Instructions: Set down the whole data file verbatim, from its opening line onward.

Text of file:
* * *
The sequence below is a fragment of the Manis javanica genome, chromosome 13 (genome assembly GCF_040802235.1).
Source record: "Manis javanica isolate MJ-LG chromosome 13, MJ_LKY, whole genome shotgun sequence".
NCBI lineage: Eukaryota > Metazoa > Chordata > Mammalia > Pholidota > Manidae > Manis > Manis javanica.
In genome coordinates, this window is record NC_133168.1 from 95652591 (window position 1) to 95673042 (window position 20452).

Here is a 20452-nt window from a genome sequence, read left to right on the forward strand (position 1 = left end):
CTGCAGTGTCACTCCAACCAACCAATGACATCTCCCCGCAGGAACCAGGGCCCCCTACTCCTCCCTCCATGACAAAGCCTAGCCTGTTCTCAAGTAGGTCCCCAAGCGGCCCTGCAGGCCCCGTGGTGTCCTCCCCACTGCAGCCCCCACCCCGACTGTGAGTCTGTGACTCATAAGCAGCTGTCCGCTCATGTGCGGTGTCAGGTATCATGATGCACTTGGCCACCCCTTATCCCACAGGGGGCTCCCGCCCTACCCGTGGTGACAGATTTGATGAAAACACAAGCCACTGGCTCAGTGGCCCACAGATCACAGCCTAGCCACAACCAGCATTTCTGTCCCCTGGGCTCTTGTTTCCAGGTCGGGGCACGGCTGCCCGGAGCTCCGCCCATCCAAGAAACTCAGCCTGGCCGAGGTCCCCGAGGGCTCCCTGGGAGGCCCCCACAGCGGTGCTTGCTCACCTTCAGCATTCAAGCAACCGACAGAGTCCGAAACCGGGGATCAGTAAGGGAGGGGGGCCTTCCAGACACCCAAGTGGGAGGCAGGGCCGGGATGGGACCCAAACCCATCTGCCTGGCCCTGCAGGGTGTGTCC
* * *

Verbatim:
The sequence below is a fragment of the Manis javanica genome, chromosome 13 (genome assembly GCF_040802235.1).
Source record: "Manis javanica isolate MJ-LG chromosome 13, MJ_LKY, whole genome shotgun sequence".
NCBI lineage: Eukaryota > Metazoa > Chordata > Mammalia > Pholidota > Manidae > Manis > Manis javanica.
In genome coordinates, this window is record NC_133168.1 from 95652591 (window position 1) to 95673042 (window position 20452).

Here is a 20452-nt window from a genome sequence, read left to right on the forward strand (position 1 = left end):
CTGCAGTGTCACTCCAACCAACCAATGACATCTCCCCGCAGGAACCAGGGCCCCCTACTCCTCCCTCCATGACAAAGCCTAGCCTGTTCTCAAGTAGGTCCCCAAGCGGCCCTGCAGGCCCCGTGGTGTCCTCCCCACTGCAGCCCCCACCCCGACTGTGAGTCTGTGACTCATAAGCAGCTGTCCGCTCATGTGCGGTGTCAGGTATCATGATGCACTTGGCCACCCCTTATCCCACAGGGGGCTCCCGCCCTACCCGTGGTGACAGATTTGATGAAAACACAAGCCACTGGCTCAGTGGCCCACAGATCACAGCCTAGCCACAACCAGCATTTCTGTCCCCTGGGCTCTTGTTTCCAGGTCGGGGCACGGCTGCCCGGAGCTCCGCCCATCCAAGAAACTCAGCCTGGCCGAGGTCCCCGAGGGCTCCCTGGGAGGCCCCCACAGCGGTGCTTGCTCACCTTCAGCATTCAAGCAACCGACAGAGTCCGAAACCGGGGATCAGTAAGGGAGGGGGGCCTTCCAGACACCCAAGTGGGAGGCAGGGCCGGGATGGGACCCAAACCCATCTGCCTGGCCCTGCAGGGTGTGTCC